Congress Failed to Save Fannie, Freddie: Lockhart

The collapse of Fannie Mae and Freddie Mac one year ago was the result of bad government policy that took too long to be corrected, Jim Lockhart, the GSE's former regulator, told CNBC.


“The problem was that Congress allowed them to be leveraged well over 100 to one, and we were asking since the day I took the job, three and a half years ago, for legislation to fix it,” said Lockhart, who recently left the FHFA to take a job with billionaire investor Wilbur Ross. “It didn’t happen until a little over a year ago and by then it was only about 40 days until the conservatorship.”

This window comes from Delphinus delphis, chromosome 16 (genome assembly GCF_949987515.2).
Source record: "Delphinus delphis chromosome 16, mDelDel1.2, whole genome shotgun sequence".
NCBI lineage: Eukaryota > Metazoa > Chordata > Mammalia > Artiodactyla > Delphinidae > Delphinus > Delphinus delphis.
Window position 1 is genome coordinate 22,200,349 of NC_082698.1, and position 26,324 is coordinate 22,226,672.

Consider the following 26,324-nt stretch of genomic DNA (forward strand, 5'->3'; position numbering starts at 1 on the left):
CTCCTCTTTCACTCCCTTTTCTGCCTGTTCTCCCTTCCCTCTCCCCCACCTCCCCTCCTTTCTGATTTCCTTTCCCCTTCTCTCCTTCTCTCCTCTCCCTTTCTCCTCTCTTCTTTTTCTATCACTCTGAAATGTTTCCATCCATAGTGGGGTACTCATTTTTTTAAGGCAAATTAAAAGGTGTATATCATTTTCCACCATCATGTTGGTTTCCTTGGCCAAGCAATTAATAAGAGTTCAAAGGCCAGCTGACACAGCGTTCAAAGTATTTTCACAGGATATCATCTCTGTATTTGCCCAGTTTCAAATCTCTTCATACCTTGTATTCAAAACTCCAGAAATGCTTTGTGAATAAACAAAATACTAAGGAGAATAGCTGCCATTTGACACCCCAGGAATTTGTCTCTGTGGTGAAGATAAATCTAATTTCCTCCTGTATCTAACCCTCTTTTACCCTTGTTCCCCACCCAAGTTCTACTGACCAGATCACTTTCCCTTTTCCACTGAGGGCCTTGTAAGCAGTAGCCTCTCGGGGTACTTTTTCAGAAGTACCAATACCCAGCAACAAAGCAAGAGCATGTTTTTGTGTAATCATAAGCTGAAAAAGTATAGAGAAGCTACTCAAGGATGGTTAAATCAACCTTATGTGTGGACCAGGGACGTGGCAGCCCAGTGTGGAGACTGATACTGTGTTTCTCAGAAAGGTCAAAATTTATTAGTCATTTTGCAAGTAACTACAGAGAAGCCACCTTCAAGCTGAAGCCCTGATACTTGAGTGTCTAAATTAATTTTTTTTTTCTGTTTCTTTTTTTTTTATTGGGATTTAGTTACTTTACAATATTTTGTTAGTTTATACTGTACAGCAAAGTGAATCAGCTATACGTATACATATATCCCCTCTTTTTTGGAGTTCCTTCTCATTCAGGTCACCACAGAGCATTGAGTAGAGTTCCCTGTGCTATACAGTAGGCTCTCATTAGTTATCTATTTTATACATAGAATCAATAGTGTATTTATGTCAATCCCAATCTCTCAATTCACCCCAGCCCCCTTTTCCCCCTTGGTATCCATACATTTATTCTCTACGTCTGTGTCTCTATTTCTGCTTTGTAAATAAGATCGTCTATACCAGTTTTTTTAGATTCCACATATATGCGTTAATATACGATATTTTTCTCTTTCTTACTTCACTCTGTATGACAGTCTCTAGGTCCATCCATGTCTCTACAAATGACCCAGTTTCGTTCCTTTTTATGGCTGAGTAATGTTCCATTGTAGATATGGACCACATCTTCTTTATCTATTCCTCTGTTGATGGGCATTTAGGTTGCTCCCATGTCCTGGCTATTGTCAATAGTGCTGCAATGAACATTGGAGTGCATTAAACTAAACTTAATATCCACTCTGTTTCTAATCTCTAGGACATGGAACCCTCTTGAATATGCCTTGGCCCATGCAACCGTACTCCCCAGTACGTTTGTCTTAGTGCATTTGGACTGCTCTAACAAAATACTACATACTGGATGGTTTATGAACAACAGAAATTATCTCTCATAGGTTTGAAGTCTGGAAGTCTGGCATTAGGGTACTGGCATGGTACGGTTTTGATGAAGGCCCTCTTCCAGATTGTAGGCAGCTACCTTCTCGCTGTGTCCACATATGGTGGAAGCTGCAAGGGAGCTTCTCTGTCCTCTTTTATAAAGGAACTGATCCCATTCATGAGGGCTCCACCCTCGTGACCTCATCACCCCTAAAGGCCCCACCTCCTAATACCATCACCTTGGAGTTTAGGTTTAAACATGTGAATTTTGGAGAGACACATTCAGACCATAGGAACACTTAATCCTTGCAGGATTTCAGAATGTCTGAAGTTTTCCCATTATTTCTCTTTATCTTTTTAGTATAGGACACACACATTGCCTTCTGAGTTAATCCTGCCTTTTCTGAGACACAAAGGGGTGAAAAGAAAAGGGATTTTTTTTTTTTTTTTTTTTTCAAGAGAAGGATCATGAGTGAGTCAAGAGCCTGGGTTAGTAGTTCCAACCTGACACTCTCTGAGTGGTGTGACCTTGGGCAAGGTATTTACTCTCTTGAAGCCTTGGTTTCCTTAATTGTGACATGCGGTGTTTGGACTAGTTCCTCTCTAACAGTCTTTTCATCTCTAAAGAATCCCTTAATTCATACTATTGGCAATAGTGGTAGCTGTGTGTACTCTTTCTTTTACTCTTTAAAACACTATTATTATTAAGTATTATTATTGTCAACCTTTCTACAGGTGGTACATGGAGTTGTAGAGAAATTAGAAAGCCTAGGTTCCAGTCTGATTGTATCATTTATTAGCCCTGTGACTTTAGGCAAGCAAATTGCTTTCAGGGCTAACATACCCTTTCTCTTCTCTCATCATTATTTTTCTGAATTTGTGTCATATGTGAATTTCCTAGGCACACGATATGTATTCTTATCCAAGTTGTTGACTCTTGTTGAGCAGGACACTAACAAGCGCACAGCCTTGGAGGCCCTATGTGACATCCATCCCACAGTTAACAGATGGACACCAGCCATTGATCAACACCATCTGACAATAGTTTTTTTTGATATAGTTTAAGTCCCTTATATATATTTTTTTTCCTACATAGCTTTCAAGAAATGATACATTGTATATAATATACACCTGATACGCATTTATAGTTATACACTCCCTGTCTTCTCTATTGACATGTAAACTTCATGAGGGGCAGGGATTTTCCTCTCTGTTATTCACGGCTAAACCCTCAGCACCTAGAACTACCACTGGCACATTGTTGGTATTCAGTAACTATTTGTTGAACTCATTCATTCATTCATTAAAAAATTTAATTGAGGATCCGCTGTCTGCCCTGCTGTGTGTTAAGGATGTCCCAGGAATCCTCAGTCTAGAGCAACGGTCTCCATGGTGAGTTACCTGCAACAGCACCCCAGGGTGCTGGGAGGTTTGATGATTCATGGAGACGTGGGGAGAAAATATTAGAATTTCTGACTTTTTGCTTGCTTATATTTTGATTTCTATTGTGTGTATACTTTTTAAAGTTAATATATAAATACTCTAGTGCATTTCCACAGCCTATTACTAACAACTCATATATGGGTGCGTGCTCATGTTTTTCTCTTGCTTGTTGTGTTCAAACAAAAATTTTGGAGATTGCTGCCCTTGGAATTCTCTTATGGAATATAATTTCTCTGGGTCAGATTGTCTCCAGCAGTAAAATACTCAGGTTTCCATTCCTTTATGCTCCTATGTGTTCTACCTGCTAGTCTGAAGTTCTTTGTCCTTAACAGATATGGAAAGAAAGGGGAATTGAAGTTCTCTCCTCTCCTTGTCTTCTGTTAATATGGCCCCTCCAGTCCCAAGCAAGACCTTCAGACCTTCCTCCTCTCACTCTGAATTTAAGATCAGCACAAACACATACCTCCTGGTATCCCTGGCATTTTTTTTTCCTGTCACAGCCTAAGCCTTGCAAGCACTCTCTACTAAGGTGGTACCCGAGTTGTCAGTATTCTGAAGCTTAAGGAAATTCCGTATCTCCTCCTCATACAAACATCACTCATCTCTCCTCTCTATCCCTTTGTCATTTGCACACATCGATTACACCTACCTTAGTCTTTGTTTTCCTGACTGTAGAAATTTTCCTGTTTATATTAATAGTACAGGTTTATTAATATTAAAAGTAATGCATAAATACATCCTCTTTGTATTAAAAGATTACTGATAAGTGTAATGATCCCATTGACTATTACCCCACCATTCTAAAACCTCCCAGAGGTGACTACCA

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Even though Freddie reported a small profit last quarter, Lockhart said he does not think that will continue.

The Crisis: 1 Year Later - A CNBC Special Report - See Complete Coverage
The Crisis: 1 Year Later - A CNBC Special Report - See Complete Coverage

What's more, Fannie and Freddie will also not be able to repay the government in full to cover the cost of their bailouts, he said.

Lockhart was more positive about the prospects for the housing market, saying he expects an increase in prices in 2010, the first in several years.

“I think we are starting to stabilize,” said Lockhart. “I think some of the programs that have been put in place, they are little slow, but we are starting to get progress on the refinancing program, the modification program and certainly mortgage rates are at a point were they are very attractive.”